A weakness of the experimental format, particularly relevant to the evaluation of befriending services, is the ‘Martinson problem’ [26], whereby inconsistent findings have been produced on the effectiveness of befriending because of neglect of contextual variation brought about by aggregate-level (between group) analyses, and failure to embrace the complexity of befriending services or address mechanisms of change [17]. Another limitation of the experimental format is that it does not place emphasis on how or why programs work or fail [27].

On the other hand, with the exception of Lester, et al. [9], previous qualitative research on befriending has focused predominantly on identifying the experiences of the befrienders and/or service users [2833]. Studies have identified common challenges such as the commitment required and benefits including the development of genuine relationships, companionship [32], mobility and engagement in various activities [33]. Qualitative research has not sought to identify or provide information on the mechanisms that produce the outcomes observed in befriending interventions such as the alleviation of loneliness and/or social isolation.

There is limited explanation in existing literature of the theories underpinning befriending interventions [34, 35] including a lack of understanding of how and why befriending interventions function differently for different people in different settings, or which populations they are most suited for [18]. Despite this, there is increasing investment in befriending interventions and policymakers are committed to increasing the availability of this type of intervention to reduce loneliness and isolation among older people. Age UK, a major provider of befriending services in the UK [36] have published their concerns that service providers are experiencing a high demand to provide initiatives to combat loneliness, even with the lack of consensus about their effectiveness.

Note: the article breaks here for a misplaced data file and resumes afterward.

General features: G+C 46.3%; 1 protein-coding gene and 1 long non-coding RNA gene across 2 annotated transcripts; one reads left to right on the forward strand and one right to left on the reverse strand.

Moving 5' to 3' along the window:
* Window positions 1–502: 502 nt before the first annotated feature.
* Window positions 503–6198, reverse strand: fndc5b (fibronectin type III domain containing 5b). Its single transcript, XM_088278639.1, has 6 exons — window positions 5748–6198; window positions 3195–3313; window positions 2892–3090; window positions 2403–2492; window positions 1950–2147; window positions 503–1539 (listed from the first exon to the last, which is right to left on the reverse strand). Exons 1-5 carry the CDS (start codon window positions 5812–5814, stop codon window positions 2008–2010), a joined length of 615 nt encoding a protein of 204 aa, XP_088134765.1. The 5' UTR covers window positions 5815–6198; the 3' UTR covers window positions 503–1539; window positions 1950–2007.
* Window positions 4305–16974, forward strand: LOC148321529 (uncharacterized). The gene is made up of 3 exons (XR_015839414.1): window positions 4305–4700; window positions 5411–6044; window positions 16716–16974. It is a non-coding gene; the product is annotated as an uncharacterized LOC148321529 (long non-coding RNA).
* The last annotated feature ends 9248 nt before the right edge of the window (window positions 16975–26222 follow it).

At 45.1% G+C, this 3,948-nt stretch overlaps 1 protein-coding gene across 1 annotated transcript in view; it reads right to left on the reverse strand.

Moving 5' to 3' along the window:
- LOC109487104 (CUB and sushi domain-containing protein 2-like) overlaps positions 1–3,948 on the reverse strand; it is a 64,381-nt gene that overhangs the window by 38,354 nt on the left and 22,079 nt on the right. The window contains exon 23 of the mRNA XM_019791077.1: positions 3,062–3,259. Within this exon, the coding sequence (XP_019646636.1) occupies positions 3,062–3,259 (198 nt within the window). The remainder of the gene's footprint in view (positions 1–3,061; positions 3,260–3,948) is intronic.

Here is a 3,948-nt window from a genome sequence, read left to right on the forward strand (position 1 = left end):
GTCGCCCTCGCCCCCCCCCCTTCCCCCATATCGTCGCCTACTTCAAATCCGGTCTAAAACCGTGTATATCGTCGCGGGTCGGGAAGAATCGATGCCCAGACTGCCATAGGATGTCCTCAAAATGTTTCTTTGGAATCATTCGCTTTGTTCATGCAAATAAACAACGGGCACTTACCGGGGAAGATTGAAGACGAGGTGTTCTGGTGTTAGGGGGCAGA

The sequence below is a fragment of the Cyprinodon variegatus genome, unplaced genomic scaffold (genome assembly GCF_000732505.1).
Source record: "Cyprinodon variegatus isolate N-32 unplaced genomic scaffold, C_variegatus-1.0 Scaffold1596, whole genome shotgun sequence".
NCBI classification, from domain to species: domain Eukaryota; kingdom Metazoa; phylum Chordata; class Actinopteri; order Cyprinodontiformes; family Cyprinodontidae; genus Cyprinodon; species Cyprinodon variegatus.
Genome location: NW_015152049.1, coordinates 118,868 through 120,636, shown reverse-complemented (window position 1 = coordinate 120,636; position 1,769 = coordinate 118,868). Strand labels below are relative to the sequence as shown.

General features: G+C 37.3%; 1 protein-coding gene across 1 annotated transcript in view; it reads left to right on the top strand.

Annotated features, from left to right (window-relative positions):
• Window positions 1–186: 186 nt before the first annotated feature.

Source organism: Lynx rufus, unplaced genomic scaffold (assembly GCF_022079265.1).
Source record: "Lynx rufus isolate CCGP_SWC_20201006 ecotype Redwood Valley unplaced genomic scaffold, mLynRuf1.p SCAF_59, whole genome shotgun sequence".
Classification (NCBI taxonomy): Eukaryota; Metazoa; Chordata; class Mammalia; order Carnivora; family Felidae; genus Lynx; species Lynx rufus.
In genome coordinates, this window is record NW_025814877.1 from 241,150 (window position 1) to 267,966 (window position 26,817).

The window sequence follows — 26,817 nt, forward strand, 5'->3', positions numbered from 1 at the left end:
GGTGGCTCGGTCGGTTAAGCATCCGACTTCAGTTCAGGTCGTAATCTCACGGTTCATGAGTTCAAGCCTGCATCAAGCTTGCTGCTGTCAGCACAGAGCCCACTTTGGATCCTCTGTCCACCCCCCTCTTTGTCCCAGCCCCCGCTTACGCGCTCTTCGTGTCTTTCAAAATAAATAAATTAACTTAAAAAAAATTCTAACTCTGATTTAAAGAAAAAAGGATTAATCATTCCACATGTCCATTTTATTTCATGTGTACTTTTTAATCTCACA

Befriending interventions are highly contextual as they are introduced within complex social systems, comprised of an interplay of individual, interpersonal and institutional characteristics, and the wider infrastructural system (see Table 1 below).

thumbnail
Table 1. Contextual layers of reality [26] in regard to befriending interventions.

https://doi.org/10.1371/journal.pone.0256900.t001

All befriending interventions are conditioned by the action of layer upon layer of contextual influences, hence are in constant transformation. Therefore, evaluation of such interventions need to consider the settings (context) within which it is implemented. Contextual contingencies are likely to influence implementation success and failure, how the intervention achieves impact, why their impacts vary and also the extent to which befriending interventions can be successfully transferred from one context to another [37]. In this research, a realist evaluation, underpinned by the philosophy of scientific realism, was utilised to identify the intricate relationships and underlying processes of these interventions. Using five case studies of befriending interventions, the study addresses some of the limitations of previous literature summarised above by focusing on contextual variation and the identification and action of mechanisms.

Research aim

This study aimed to address the gap in the evidence-base by going beyond the identification of ‘what works’ to gain an in-depth understanding of how befriending interventions work, for whom, and in what circumstances. The overarching research question is:

What contextual factors and mechanisms are necessary for befriending interventions to produce positive outcomes such as an alleviation in loneliness and social isolation among the older population?